How can Social Media affect your job?

As a college student, you constantly hear your teachers warning you about the harms of posting inappropriate content on personal social media platforms. However, what happens after you graduate and get a job? Does it still matter what you post on Facebook or Twitter now that you have landed a position? The answer is: YES, it matters.

I remember years ago watching a reality show one afternoon, and this girl got interviewed for a position at a fashion styling office. Rapidly after she left, the employers were talking about how much they liked her and went on to look her up on Twitter. To their surprise, the employers saw multiple tweets from her talking about the interview and the camera crew. Needless to say she was immediately discarded as an option for her lack of discretion.

In a working environment employees have to be careful about what they post about the company they work for. Advertising agencies, for example, have to be especially careful about disclosing confidential information that might affect their clients, and the competition. Account Directors and Creatives directly represent the agency they work for, but also, indirectly represent the clients they manage. These employees need to be cautious not to talk negatively about their agency, or clients, since it can be detrimental to their reputation.

There are many stories of people getting fired for incidents like the ones mentioned before. Many companies and organizations have started to implement Social Media Policies to ensure that employees have clear and concise guidelines to follow. Even though most of these guidelines should be common sense, like my dad always says, “common sense is not common.” Social media platforms are rapidly changing and evolving. This is why Social Media Policies should be revised constantly to avoid any issues among employees in any given company.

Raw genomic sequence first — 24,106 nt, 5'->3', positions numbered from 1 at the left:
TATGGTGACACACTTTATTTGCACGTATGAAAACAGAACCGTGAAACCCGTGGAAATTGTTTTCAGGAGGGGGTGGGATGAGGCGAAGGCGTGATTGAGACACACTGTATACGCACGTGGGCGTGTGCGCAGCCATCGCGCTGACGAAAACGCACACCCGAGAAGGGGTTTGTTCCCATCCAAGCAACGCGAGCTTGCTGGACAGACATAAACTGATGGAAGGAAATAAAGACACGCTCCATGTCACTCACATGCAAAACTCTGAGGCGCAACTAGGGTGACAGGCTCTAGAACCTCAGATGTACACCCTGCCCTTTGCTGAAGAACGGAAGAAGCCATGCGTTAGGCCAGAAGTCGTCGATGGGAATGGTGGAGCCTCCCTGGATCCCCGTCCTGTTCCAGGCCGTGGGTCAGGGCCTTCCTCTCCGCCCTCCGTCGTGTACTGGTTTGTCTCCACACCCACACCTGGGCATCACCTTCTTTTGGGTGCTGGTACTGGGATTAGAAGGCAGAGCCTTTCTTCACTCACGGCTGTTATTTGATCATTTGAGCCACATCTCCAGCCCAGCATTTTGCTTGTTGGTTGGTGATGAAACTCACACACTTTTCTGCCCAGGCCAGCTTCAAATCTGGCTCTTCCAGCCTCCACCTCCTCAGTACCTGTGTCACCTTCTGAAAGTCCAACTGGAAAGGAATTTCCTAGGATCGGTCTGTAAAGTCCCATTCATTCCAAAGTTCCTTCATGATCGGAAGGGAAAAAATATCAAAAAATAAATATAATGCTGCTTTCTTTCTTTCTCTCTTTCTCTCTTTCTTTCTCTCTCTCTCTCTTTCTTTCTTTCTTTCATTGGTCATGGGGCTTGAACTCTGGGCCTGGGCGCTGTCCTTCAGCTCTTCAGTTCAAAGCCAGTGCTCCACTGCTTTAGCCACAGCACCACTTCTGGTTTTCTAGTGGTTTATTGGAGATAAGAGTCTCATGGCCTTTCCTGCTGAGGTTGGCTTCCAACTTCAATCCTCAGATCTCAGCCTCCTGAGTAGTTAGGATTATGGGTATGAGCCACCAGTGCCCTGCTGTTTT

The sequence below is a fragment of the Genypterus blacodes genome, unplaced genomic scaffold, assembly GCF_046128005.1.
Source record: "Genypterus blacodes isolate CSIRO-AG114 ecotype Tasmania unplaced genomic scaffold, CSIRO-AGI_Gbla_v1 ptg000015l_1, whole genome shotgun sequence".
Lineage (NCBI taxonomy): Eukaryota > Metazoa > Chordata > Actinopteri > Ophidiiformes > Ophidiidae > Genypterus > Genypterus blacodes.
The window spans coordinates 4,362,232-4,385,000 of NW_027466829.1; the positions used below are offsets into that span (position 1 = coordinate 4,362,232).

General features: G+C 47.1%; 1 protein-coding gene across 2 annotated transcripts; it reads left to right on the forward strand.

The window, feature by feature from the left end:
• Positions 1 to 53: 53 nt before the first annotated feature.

2 responses to “How can Social Media affect your job?


    To illustrate, here’s the tweet the now Web-infamous “theconnor” shared with the world:
    “Cisco just offered me a job! Now I have to weigh the utility of a fatty paycheck against the daily commute to San Jose and hating the work.”
    It wasn’t long before Tim Levad, a “channel partner advocate” for Cisco Alert, shared this open response:
    “Who is the hiring manager. I’m sure they would love to know that you will hate the work. We here at Cisco are versed in the web.”
    Was “theconnor’s” job offer rescinded? Nosy netizens have yet to suss that out — but they’re doing their darndest to make “theconnor’s” life miserable in the meantime. It didn’t matter that “theconnor” almost immediately set his Twitter account to private and deleted all information from a home page. It was already too late.

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